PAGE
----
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Size- and age-dependent changes in adductor muscle swimming physiology of the scallop Aequipecten opercularis.
J Exp Biol. 2008 Aug; 211(Pt 15):2492-501.JE

Abstract

The decline of cellular and especially mitochondrial functions with age is, among other causes, held responsible for a decrease in physiological fitness and exercise capacity during lifetime. We investigated size- and age-related changes in the physiology of exercising specimens of the short lived swimming scallop Aequipecten opercularis (maximum life span 8 to 10 years) from the Isle of Man, UK. A. opercularis swim mainly to avoid predators, and a decrease in swimming abilities would increase the risk of capture and lower the rates of survival. Bigger (older) individuals were found to have lower mitochondrial volume density and aerobic capacities (citrate synthase activity and adenylates) as well as less anaerobic capacity deduced from the amount of glycogen stored in muscle tissue. Changes in redox potential, tissue pH and the loss of glutathione in the swimming muscle during the exercise were more pronounced in young compared to older individuals. This indicates that older individuals can more effectively stabilize cellular homeostasis during repeated exercise than younger animals but with a possible fitness cost as the change in physiology with age and size might result in a changed escape response behaviour towards predators.

Authors+Show Affiliations

Alfred-Wegener-Institute for Polar and Marine Research, Department of Biosciences, 27570 Bremerhaven, Germany. eva.philipp@awi.deNo affiliation info availableNo affiliation info availableNo affiliation info availableNo affiliation info available

Pub Type(s)

Journal Article

Language

eng

PubMed ID

18626084

Citation

Philipp, Eva E R., et al. "Size- and Age-dependent Changes in Adductor Muscle Swimming Physiology of the Scallop Aequipecten Opercularis." The Journal of Experimental Biology, vol. 211, no. Pt 15, 2008, pp. 2492-501.
Philipp EE, Schmidt M, Gsottbauer C, et al. Size- and age-dependent changes in adductor muscle swimming physiology of the scallop Aequipecten opercularis. J Exp Biol. 2008;211(Pt 15):2492-501.
Philipp, E. E., Schmidt, M., Gsottbauer, C., Sänger, A. M., & Abele, D. (2008). Size- and age-dependent changes in adductor muscle swimming physiology of the scallop Aequipecten opercularis. The Journal of Experimental Biology, 211(Pt 15), 2492-501. https://doi.org/10.1242/jeb.015966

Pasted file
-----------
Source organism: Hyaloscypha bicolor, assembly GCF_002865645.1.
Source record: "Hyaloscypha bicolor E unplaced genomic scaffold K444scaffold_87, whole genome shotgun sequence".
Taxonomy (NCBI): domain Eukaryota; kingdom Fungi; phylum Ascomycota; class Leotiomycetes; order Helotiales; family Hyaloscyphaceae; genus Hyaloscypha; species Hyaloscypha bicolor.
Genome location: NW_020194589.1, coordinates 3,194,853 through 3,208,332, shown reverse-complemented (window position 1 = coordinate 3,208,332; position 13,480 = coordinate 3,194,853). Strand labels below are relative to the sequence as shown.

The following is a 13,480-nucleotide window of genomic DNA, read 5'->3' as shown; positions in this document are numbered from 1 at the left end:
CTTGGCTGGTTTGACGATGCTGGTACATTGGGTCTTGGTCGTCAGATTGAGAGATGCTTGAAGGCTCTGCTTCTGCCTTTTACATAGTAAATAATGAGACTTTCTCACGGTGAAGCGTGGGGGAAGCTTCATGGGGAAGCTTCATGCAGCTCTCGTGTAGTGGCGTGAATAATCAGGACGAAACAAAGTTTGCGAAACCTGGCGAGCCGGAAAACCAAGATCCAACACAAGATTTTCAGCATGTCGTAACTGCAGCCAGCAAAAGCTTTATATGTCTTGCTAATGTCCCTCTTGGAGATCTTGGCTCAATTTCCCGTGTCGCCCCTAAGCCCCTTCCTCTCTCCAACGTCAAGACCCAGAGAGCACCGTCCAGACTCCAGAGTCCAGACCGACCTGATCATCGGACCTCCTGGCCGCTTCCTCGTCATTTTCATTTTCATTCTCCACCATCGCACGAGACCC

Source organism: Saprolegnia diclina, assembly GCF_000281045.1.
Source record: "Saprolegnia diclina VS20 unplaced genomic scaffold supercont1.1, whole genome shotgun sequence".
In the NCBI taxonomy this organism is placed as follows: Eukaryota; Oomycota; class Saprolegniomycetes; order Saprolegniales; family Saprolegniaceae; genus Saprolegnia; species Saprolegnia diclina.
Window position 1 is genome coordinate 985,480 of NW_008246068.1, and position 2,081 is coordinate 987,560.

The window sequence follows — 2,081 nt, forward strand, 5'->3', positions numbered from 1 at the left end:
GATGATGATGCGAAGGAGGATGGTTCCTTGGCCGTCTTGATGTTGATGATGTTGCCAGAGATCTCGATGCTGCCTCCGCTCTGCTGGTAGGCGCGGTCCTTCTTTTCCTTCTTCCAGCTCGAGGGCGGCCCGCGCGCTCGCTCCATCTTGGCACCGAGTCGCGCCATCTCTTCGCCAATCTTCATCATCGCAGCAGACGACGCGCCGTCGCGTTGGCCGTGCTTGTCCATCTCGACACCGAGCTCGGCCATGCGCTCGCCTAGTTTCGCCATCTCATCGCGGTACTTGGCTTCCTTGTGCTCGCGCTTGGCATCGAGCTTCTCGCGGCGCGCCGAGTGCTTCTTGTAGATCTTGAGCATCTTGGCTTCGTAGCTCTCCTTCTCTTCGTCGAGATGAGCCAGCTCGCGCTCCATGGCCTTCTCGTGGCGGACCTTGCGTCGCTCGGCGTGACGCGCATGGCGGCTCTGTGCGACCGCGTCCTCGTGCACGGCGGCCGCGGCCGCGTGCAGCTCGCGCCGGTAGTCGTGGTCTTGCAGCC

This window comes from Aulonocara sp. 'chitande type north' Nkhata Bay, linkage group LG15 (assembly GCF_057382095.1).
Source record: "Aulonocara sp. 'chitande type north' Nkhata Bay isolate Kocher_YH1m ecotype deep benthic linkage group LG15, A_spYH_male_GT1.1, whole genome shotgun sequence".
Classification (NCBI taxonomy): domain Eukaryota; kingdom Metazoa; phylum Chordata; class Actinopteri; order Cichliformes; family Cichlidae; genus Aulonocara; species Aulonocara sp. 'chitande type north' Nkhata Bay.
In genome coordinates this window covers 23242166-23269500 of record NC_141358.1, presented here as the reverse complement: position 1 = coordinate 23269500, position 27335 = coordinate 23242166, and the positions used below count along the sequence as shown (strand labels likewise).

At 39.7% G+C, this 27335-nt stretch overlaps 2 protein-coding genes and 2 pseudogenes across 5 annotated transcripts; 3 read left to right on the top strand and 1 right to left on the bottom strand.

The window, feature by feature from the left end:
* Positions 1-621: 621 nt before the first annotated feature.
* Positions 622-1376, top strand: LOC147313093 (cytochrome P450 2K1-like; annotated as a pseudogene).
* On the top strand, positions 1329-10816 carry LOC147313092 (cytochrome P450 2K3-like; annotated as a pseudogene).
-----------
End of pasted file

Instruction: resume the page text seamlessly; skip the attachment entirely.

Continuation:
Philipp EE, et al. Size- and Age-dependent Changes in Adductor Muscle Swimming Physiology of the Scallop Aequipecten Opercularis. J Exp Biol. 2008;211(Pt 15):2492-501. PubMed PMID: 18626084.
* Article titles in AMA citation format should be in sentence-case
TY - JOUR T1 - Size- and age-dependent changes in adductor muscle swimming physiology of the scallop Aequipecten opercularis. AU - Philipp,Eva E R, AU - Schmidt,Maike, AU - Gsottbauer,Carina, AU - Sänger,Alexandra M, AU - Abele,Doris, PY - 2008/7/16/pubmed PY - 2008/10/4/medline PY - 2008/7/16/entrez SP - 2492 EP - 501 JF - The Journal of experimental biology JO - J. Exp. Biol. VL - 211 IS - Pt 15 N2 - The decline of cellular and especially mitochondrial functions with age is, among other causes, held responsible for a decrease in physiological fitness and exercise capacity during lifetime. We investigated size- and age-related changes in the physiology of exercising specimens of the short lived swimming scallop Aequipecten opercularis (maximum life span 8 to 10 years) from the Isle of Man, UK. A. opercularis swim mainly to avoid predators, and a decrease in swimming abilities would increase the risk of capture and lower the rates of survival. Bigger (older) individuals were found to have lower mitochondrial volume density and aerobic capacities (citrate synthase activity and adenylates) as well as less anaerobic capacity deduced from the amount of glycogen stored in muscle tissue. Changes in redox potential, tissue pH and the loss of glutathione in the swimming muscle during the exercise were more pronounced in young compared to older individuals. This indicates that older individuals can more effectively stabilize cellular homeostasis during repeated exercise than younger animals but with a possible fitness cost as the change in physiology with age and size might result in a changed escape response behaviour towards predators. SN - 0022-0949 UR - https://www.unboundmedicine.com/medline/citation/18626084/Size__and_age_dependent_changes_in_adductor_muscle_swimming_physiology_of_the_scallop_Aequipecten_opercularis_ L2 - http://jeb.biologists.org/cgi/pmidlookup?view=long&pmid=18626084 DB - PRIME DP - Unbound Medicine ER -